Also noting that the procession was being held on a Marian feast day, Msgr. Walter Rossi, rector of the National Shrine, greeted participants and prayed that “Our Lady accompany our steps, so that as we ‘Walk with Jesus: To Jesus through Mary,’ our will hearts will always beat as one with the heart of her Divine Son.”

During the Mass, prayers were offered for civic and Church leaders and for an end to violence in Ukraine, Haiti and the Holy Land.

Before the end of the Mass, Bishop Menjivar prayed to God that those “who commemorate the Mother of your Son, may glory in the fullness of your grace and experience its continued increase for our salvation.”

At the end of Mass, prior to the start of the procession, the Most Blessed Sacrament was exposed on the Upper Church’s main altar where the faithful could offer their adoration in silent prayer.

After departing the National Shrine, pilgrims – led by Bishop Menjivar, men and women religious and the perpetual pilgrims – processed along a route through the Brookland neighborhood of Northeast Washington, D.C., that included stops at the Angels Unaware statue on the campus of The Catholic University of America; the Nashville Dominicans’ convent on 8th Street; Centro Maria on Jackson Street; the Dominican House of Studies on Michigan Avenue; the headquarters of the United States Conference of Catholic Bishops on Fourth Street; the National Shrine’s Rosary Garden on Harewood Road; and concluded at the Saint John Paul II National Shrine, also on Harewood Road.

Each stop included a Scripture reading and reflection and time for adoration. Prayers and reflections were offered in English and Spanish

Some pilgrims made the procession in wheelchairs. Some were pulled in wagons or pushed in baby carriages. All raised their voices in prayer to publicly profess their belief that the Eucharist is indeed the Body, Blood, Soul and Divinity of Jesus Christ.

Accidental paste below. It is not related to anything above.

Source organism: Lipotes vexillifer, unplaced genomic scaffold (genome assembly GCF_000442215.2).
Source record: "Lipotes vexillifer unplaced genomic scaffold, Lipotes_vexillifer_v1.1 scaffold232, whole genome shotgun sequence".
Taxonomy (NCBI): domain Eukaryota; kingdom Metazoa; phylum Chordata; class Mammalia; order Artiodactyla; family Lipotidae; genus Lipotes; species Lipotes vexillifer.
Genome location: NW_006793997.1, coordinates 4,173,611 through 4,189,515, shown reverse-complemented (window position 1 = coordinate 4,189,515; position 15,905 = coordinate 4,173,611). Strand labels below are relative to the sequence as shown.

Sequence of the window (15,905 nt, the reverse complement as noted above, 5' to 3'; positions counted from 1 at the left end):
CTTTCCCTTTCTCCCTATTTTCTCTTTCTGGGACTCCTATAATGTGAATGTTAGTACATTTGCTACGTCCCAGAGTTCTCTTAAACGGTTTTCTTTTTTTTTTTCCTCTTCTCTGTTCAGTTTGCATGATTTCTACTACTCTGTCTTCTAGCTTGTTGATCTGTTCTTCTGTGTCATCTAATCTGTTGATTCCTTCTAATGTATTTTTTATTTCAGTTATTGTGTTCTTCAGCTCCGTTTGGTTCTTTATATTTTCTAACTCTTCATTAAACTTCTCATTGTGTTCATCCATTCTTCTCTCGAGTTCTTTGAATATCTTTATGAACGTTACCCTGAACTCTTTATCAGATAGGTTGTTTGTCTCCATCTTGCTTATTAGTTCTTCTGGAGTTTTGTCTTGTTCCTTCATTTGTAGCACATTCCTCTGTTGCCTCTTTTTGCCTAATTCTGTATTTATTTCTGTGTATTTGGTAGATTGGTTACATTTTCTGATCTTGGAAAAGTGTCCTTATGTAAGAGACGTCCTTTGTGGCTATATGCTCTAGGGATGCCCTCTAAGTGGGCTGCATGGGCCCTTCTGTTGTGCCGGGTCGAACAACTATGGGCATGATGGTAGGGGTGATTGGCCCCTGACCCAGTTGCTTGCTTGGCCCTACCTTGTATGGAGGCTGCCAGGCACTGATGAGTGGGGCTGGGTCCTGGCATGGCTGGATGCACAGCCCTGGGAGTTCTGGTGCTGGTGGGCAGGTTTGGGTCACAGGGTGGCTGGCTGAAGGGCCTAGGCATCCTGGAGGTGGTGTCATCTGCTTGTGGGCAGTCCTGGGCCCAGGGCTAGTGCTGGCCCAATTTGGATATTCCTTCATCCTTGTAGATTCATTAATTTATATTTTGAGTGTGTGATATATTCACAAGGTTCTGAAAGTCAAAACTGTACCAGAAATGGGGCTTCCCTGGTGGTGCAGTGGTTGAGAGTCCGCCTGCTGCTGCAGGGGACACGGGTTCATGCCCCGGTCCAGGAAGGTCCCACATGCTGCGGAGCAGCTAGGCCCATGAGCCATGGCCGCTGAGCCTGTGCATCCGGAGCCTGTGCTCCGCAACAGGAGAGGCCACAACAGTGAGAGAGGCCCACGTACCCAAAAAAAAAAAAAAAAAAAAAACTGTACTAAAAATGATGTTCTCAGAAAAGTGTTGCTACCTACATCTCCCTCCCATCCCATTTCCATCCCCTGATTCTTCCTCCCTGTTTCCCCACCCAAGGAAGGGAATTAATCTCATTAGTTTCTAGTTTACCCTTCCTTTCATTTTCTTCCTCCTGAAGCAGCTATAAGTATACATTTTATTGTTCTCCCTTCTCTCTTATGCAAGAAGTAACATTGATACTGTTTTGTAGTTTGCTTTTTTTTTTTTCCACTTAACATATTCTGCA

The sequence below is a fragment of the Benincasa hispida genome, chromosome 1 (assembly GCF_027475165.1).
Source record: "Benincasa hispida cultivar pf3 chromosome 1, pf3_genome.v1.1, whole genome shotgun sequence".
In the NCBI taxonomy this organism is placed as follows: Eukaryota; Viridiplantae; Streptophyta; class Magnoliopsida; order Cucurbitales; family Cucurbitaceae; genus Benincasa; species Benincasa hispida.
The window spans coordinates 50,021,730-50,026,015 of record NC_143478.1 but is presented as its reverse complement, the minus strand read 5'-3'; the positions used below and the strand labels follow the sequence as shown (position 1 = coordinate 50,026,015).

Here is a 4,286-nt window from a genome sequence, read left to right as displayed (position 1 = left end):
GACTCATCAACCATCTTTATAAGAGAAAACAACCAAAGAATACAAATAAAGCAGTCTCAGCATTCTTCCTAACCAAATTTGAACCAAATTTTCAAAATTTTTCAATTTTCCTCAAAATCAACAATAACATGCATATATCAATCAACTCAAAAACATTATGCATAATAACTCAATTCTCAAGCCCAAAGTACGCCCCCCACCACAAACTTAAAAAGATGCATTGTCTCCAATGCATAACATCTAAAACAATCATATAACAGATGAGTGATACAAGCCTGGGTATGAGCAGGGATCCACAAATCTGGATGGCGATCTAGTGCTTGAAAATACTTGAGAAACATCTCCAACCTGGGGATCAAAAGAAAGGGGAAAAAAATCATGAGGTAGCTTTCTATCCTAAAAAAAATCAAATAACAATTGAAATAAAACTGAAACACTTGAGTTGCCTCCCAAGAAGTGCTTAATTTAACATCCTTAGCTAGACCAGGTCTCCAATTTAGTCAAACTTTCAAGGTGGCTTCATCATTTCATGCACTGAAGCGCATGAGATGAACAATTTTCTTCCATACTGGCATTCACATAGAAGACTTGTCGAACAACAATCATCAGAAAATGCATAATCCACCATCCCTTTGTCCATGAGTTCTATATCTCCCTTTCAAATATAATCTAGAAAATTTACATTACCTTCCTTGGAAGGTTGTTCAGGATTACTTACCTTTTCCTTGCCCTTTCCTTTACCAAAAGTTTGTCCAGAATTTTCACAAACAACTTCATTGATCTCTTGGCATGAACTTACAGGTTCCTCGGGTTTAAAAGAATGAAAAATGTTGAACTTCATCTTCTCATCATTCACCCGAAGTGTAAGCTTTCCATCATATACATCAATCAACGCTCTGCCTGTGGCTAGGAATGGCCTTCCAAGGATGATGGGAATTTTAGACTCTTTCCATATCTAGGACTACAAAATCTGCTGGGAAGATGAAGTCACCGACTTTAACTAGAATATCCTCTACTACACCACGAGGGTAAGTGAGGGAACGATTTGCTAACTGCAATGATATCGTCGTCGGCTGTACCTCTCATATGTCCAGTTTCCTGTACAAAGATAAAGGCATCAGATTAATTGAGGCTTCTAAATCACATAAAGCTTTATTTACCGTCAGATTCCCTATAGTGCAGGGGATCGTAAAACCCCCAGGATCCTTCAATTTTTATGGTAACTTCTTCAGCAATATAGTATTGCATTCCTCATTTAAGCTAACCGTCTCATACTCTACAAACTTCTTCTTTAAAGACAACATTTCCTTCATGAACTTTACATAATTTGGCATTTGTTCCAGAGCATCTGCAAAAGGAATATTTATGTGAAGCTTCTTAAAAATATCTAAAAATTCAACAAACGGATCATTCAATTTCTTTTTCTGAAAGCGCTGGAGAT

Occasionally along the route, residents stood in doorways and on apartment balconies or came out to the sidewalk to watch as the Eucharist processed by. Many times onlookers genuflected or bowed or blessed themselves. Several waved and blew kisses.

More than an hour before the start of the early morning Mass and procession, the faithful began arriving at the National Shrine. Among them were Arayely Guzman, Ana Reyes and Mayte Naredo – classmates at Virginia Tech University – who traveled from Roanoke, Virginia to participate in the pilgrimage. It was their first-ever visit to the nation’s capital.

“We’re lucky that our families taught us the faith,” said Guzman, speaking for the group. “We wanted to participate in this pilgrimage in thanksgiving for our faith and to pray for the success of our studies.”

The procession concluded at the Saint John Paul II National Shrine with Benediction followed by a catechesis.

Pope Francis granted to participants in the National Eucharistic Pilgrimage and the National Eucharistic Congress the opportunity to receive a plenary indulgence.

The plenary indulgence is granted to those who participate in the National Eucharistic Pilgrimage at any point between May 19 and July 16. It is also granted to the elderly, infirm, and all those who cannot leave their homes for a serious reason and who participate in spirit with the National Eucharistic Pilgrimage, uniting their prayers, pains, or inconveniences with Christ and the pilgrimage. To receive the plenary indulgence, an individual must fulfill the following conditions: Sacramental Confession, Holy Communion and prayer for the intentions of the Holy Father.

The National Eucharistic Pilgrimage and the subsequent National Eucharistic Congress are part of a three-year National Eucharistic Revival initiated by the U.S. bishops in 2022 to inspire greater understanding of and love for Jesus in the Eucharist. The three-year effort culminates with the congress that will be held July 17-21 in Indianapolis. It is expected to draw tens of thousands of Catholics for Masses, Eucharistic adoration and other devotions and talks by well-known Catholic speakers.